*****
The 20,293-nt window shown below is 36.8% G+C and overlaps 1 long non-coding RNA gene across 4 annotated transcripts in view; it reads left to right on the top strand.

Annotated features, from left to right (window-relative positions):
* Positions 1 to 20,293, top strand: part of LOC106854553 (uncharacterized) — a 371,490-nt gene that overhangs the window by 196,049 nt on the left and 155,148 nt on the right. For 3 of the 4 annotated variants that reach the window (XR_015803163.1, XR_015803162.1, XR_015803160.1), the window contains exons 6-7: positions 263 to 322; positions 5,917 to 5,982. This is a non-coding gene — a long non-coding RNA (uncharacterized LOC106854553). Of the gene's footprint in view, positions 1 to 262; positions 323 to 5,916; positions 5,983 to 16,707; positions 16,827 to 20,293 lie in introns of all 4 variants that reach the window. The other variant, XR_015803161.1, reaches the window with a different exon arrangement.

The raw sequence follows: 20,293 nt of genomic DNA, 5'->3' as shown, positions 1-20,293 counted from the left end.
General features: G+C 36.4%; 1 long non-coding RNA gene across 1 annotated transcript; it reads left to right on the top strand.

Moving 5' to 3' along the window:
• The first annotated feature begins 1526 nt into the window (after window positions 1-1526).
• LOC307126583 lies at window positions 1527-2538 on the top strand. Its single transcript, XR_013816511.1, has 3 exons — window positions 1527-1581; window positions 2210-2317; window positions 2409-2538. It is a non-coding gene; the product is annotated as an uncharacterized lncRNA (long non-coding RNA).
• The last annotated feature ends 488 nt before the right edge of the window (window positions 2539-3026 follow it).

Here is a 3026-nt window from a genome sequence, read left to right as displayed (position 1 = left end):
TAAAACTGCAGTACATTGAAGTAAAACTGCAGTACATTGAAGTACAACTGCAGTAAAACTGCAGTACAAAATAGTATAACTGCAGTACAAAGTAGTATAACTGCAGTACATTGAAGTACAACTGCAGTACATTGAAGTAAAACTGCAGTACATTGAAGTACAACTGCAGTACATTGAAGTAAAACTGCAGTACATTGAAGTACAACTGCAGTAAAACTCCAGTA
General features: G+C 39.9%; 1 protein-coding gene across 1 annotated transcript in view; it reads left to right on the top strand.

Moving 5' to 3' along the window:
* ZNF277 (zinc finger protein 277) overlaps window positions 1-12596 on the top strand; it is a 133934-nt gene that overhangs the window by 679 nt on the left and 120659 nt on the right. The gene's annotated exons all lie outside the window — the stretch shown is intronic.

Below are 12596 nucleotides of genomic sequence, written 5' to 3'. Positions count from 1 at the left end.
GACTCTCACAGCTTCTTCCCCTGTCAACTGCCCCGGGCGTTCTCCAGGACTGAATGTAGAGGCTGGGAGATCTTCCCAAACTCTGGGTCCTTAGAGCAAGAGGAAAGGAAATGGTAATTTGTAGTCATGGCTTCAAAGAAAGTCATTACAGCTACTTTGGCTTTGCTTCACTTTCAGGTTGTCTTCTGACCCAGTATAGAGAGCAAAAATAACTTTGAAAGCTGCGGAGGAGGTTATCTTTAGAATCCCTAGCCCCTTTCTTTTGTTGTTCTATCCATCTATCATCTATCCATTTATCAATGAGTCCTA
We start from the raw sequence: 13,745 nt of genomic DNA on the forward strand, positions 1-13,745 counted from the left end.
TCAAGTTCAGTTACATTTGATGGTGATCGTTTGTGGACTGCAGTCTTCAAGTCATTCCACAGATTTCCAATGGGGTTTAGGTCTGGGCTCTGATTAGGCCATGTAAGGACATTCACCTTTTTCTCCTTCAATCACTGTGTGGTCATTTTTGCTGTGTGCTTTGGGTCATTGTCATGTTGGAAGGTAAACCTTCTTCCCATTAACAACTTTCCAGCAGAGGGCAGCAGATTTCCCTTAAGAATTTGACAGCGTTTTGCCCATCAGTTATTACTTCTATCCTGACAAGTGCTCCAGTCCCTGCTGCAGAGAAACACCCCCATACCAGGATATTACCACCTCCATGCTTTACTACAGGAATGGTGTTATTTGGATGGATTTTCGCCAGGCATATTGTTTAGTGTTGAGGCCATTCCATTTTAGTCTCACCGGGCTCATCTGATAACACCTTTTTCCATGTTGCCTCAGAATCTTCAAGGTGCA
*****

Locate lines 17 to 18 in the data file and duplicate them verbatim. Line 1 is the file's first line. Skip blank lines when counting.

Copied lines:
We start from the raw sequence: 13,745 nt of genomic DNA on the forward strand, positions 1-13,745 counted from the left end.
TCAAGTTCAGTTACATTTGATGGTGATCGTTTGTGGACTGCAGTCTTCAAGTCATTCCACAGATTTCCAATGGGGTTTAGGTCTGGGCTCTGATTAGGCCATGTAAGGACATTCACCTTTTTCTCCTTCAATCACTGTGTGGTCATTTTTGCTGTGTGCTTTGGGTCATTGTCATGTTGGAAGGTAAACCTTCTTCCCATTAACAACTTTCCAGCAGAGGGCAGCAGATTTCCCTTAAGAATTTGACAGCGTTTTGCCCATCAGTTATTACTTCTATCCTGACAAGTGCTCCAGTCCCTGCTGCAGAGAAACACCCCCATACCAGGATATTACCACCTCCATGCTTTACTACAGGAATGGTGTTATTTGGATGGATTTTCGCCAGGCATATTGTTTAGTGTTGAGGCCATTCCATTTTAGTCTCACCGGGCTCATCTGATAACACCTTTTTCCATGTTGCCTCAGAATCTTCAAGGTGCA